Last 27th of April, I volunteered to give a talk in one of DevCon’s (Developers Community) events at iAcademy Plaza in Makati.
Themed Diagon: Experiencing Acads in New Dimension, the primary target of the event was mostly Senior High School Students now graduating to Tertiary level.
With Information Technology (IT) industry experiencing a stable boom through most of the season, due to constant availability and demand for jobs – it made sense for me to give a talk entitled Building your Career in the IT industry.
Part of my presentation was discussing how to “leverage” oneself before even beginning to step into the corporate world – and here are my five (5) tips:
1. Be Proactive; Avoid Procrastination
“You cannot escape the responsibility of tomorrow by evading it today.” – Abraham Lincoln
My first tip might be a very generic one, but in general its one of the hardest habit to break – even more so today with the plethora of distractions from all over the place.
Even I’m a victim to this; and while my fight with my own demons continue, there’s always that keen reminder to myself to keep moving forward, else stay the same and never change.
For those who’s yet to get started with the IT industry – here are some proactive things you can do while you’re still studying, or still currently applying for a job:
- Attend seminars/lectures; Get certifications
- Participate in extra-curricular activities
- Explore opportunities (e.g. hackathons/volunteering events)
Always remember what your goals are. If you wish to become a Software Developer, then attend code camps, do online courses and study at your free time. Likewise, the same tip is also applicable for other professions.
Your future employer will most certainly look at your pro-activeness as a sign that you’re a hard working employee.
And who knows what opportunities you may find when you stay active.
2. Diversify your skills; Specialize in at least one (1)
The world of IT is a diverse field; And there are plethora of skills to master.
And this is why “specialization” is important, especially if you’re just starting out.
Have a skill that is in demand at the current market, something you’ll be able to sell yourself into (e.g. Php Developer, Network Administrator, Graphic Artists, etc.)
Once you have reached a level where you’re able to compete at a professional level, you can then look at other skill sets to specialize on.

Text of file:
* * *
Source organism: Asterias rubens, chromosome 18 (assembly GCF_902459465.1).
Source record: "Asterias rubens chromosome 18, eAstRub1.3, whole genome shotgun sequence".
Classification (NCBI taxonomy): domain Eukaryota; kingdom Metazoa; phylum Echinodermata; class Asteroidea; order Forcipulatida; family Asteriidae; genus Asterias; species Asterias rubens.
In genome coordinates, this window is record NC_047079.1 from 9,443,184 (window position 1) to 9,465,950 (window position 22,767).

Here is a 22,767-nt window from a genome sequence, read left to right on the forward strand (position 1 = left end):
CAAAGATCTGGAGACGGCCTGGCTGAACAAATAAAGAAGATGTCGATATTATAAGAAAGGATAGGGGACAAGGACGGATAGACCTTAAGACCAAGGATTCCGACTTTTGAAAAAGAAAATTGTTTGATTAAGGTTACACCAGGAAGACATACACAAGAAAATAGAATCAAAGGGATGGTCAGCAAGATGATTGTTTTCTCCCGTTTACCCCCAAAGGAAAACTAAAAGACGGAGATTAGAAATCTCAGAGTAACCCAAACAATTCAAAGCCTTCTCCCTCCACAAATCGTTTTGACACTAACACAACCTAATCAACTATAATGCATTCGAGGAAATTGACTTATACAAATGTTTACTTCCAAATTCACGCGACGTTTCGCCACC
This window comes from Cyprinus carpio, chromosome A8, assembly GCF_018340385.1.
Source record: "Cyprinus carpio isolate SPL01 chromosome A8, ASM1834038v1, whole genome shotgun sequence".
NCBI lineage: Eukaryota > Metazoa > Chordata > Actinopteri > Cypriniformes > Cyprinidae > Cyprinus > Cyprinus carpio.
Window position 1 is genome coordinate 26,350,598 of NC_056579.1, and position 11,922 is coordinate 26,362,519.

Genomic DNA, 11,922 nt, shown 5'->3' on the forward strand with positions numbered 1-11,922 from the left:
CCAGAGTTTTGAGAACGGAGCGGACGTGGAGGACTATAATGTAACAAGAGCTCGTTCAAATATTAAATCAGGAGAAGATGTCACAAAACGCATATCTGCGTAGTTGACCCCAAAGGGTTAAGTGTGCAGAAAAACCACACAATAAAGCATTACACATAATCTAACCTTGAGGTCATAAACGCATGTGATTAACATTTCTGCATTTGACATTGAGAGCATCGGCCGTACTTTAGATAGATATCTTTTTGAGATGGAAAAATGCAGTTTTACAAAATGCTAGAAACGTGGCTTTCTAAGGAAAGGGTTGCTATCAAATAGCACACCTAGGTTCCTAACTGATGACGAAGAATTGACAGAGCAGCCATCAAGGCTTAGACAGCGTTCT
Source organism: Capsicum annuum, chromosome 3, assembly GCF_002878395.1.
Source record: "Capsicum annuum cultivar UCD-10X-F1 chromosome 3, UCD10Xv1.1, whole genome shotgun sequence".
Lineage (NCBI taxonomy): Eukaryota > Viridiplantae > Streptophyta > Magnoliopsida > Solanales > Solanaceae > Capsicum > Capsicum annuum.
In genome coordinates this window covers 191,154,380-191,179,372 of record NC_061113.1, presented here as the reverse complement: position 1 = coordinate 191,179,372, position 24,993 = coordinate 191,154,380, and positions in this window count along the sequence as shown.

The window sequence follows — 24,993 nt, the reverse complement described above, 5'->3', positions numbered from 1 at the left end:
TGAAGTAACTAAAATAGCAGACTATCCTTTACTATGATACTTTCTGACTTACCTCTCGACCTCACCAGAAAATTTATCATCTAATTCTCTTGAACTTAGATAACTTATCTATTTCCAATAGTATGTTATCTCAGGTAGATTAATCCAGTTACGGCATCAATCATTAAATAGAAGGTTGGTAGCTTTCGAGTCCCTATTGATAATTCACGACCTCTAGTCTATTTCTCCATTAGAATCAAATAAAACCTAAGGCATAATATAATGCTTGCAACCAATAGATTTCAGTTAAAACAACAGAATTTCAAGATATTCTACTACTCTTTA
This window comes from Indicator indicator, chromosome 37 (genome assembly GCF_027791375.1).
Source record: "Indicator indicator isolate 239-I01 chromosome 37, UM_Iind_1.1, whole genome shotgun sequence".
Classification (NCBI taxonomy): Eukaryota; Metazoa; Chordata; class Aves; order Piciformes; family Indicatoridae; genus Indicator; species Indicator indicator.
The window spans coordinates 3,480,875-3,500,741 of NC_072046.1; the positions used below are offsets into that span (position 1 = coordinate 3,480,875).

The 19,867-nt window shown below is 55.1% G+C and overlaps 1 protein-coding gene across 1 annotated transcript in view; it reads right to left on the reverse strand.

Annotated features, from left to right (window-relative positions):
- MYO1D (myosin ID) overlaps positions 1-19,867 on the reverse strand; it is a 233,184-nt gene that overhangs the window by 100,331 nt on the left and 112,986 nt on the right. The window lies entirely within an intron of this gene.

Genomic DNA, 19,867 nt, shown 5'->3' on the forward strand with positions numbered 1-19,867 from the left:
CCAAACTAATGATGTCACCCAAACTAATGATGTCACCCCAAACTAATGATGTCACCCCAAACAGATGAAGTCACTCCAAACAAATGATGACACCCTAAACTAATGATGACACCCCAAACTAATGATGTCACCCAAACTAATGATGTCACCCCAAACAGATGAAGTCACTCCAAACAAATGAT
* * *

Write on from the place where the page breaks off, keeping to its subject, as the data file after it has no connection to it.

Ideally, this new skill must be interrelated to your current specialty (e.g. Web Development to Mobile Development), but this does not always have to be the case. Once in a while, its also great to learn an entire different skills outside your normal field (e.g. Like basic accounting for instance).
Always have an open mind to learn new skills and diversify yourself. At the same time, never forget to sharpen those you’ve already mastered – cause even the best blade rusts when not used.
3. Build your brand and portfolio
Like corporations, plenty of successful people have been known synonymous with their brand – like Mark Zuckerberg for instance: Founder of Facebook, and a successful developer.
Even outside the technology industry, names like Dwayne “The Rock” Johnson or Lebron James can immediately be related to either fitness or basketball.
Why is this so? Its mainly because these people have established their own personal brands – and you should strive to do the same.
Start first by sharing what you do; Market yourself. There’s plenty of ways to do these now with the prevalence of social media. One good way to establish your brand is to have your own website.
You can get a domain + hosting nowadays for less than 1k Php for the whole year.
Once that is done, then start by creating your portfolio. Have sample work ready to show to your future employers or clients. This will give them a good idea on your current skill level and whether your are fit for the job that they are looking for.
4. Gain experience; Find freelance work
You’ve now mastered a a skill; You’ve just finished developing your sample work.
Now its time to get paid.
A good way to establish your brand, gain network and actually earn some income is to start freelancing. This will not only give you real-life experience (aka Adulting), but also actually give you an idea on how much value your skills have on the market.
You can look at Upwork, Freelancer, 199Jobs, others or even through your personal network for freelance opportunities.
Start with small projects first, then over time when your credentials and confidence goes up, start taking on larger projects. Scale as you see fit – and take opportunities you believe will be great for you.
Just remember to be careful. As a freelancer, you must know for yourself the signs of a scam job.
Here’s a great article on some common freelance scam: http://www.zonealarm.com/blog/2014/10/how-to-detect-online-job-scams/.
5. Grow and maintain your professional network
Over the course of your lifetime you’ll connect with several people.
Some of them you’ll connect at a personal level (friends, families, etc.). These people will be regarded as your personal network.
Others, equally important, are those people that you’ll connect at a more professional setup (clients, employers, colleagues, etc.) and this will be regarded as your professional network.
Just as you are keen on growing your personal network, never forget to also grow your professional one – as they might be the key to landing your next job or career opportunity. Avoid burning bridges.
Also have a calling card ready for quick introductions.
And no, you don’t have to be employed to have a calling card – take the initiative to create your own ones especially when actively participating in networking events.
Featured image from: https://pablo.buffer.com